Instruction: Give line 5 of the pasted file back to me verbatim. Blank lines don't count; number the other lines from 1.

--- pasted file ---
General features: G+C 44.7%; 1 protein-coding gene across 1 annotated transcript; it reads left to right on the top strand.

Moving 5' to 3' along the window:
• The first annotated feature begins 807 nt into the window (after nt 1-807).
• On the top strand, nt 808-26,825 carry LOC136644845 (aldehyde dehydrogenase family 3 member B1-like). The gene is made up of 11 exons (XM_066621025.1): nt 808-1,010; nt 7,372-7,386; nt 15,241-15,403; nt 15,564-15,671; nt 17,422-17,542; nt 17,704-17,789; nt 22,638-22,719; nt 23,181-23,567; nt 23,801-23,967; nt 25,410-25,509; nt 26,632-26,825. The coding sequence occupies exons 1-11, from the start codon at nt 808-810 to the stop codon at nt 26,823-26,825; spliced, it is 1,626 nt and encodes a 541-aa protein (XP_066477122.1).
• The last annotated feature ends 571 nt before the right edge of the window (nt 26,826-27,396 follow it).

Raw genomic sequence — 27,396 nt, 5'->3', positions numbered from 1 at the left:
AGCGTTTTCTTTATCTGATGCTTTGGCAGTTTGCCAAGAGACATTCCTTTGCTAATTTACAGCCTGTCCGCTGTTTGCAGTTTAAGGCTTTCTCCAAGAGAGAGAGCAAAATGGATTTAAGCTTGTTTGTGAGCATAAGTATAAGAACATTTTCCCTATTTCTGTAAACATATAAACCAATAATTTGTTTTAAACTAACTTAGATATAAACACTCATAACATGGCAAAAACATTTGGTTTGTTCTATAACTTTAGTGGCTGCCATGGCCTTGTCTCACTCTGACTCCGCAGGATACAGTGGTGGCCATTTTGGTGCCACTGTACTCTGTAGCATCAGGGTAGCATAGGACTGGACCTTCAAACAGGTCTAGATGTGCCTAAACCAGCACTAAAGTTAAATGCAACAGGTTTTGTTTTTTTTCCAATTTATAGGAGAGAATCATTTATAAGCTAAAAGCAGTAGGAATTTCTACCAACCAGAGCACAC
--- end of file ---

• The last annotated feature ends 571 nt before the right edge of the window (nt 26,826-27,396 follow it).